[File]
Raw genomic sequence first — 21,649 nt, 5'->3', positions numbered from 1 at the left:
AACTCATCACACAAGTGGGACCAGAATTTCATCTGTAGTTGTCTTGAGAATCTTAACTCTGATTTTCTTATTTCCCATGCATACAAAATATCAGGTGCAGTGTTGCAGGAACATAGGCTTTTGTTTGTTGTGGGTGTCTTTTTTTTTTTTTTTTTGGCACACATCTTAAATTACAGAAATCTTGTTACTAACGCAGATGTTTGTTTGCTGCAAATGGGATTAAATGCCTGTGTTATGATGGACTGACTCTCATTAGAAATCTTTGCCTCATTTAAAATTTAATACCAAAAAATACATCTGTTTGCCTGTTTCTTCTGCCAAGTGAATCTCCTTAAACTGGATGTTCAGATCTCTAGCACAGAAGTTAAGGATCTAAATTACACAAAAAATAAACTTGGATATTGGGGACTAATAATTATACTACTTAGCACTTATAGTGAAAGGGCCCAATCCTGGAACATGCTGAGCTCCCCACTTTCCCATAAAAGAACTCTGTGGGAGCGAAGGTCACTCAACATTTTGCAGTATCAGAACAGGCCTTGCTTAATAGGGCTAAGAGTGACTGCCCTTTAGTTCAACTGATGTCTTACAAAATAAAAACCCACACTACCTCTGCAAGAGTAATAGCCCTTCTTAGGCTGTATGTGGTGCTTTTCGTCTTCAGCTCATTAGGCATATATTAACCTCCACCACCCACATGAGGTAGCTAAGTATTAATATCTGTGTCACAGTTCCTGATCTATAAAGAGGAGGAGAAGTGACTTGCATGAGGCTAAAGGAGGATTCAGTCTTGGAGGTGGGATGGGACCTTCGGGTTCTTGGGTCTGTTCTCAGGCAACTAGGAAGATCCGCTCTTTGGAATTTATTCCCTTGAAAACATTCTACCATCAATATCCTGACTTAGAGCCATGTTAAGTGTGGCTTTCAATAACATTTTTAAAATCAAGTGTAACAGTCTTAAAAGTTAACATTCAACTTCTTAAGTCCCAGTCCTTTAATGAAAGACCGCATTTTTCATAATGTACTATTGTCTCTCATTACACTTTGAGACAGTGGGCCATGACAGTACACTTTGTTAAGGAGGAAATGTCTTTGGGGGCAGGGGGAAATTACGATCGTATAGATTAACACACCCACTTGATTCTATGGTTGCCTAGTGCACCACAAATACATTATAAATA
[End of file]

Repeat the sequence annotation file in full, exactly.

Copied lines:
Raw genomic sequence first — 21,649 nt, 5'->3', positions numbered from 1 at the left:
AACTCATCACACAAGTGGGACCAGAATTTCATCTGTAGTTGTCTTGAGAATCTTAACTCTGATTTTCTTATTTCCCATGCATACAAAATATCAGGTGCAGTGTTGCAGGAACATAGGCTTTTGTTTGTTGTGGGTGTCTTTTTTTTTTTTTTTTTGGCACACATCTTAAATTACAGAAATCTTGTTACTAACGCAGATGTTTGTTTGCTGCAAATGGGATTAAATGCCTGTGTTATGATGGACTGACTCTCATTAGAAATCTTTGCCTCATTTAAAATTTAATACCAAAAAATACATCTGTTTGCCTGTTTCTTCTGCCAAGTGAATCTCCTTAAACTGGATGTTCAGATCTCTAGCACAGAAGTTAAGGATCTAAATTACACAAAAAATAAACTTGGATATTGGGGACTAATAATTATACTACTTAGCACTTATAGTGAAAGGGCCCAATCCTGGAACATGCTGAGCTCCCCACTTTCCCATAAAAGAACTCTGTGGGAGCGAAGGTCACTCAACATTTTGCAGTATCAGAACAGGCCTTGCTTAATAGGGCTAAGAGTGACTGCCCTTTAGTTCAACTGATGTCTTACAAAATAAAAACCCACACTACCTCTGCAAGAGTAATAGCCCTTCTTAGGCTGTATGTGGTGCTTTTCGTCTTCAGCTCATTAGGCATATATTAACCTCCACCACCCACATGAGGTAGCTAAGTATTAATATCTGTGTCACAGTTCCTGATCTATAAAGAGGAGGAGAAGTGACTTGCATGAGGCTAAAGGAGGATTCAGTCTTGGAGGTGGGATGGGACCTTCGGGTTCTTGGGTCTGTTCTCAGGCAACTAGGAAGATCCGCTCTTTGGAATTTATTCCCTTGAAAACATTCTACCATCAATATCCTGACTTAGAGCCATGTTAAGTGTGGCTTTCAATAACATTTTTAAAATCAAGTGTAACAGTCTTAAAAGTTAACATTCAACTTCTTAAGTCCCAGTCCTTTAATGAAAGACCGCATTTTTCATAATGTACTATTGTCTCTCATTACACTTTGAGACAGTGGGCCATGACAGTACACTTTGTTAAGGAGGAAATGTCTTTGGGGGCAGGGGGAAATTACGATCGTATAGATTAACACACCCACTTGATTCTATGGTTGCCTAGTGCACCACAAATACATTATAAATA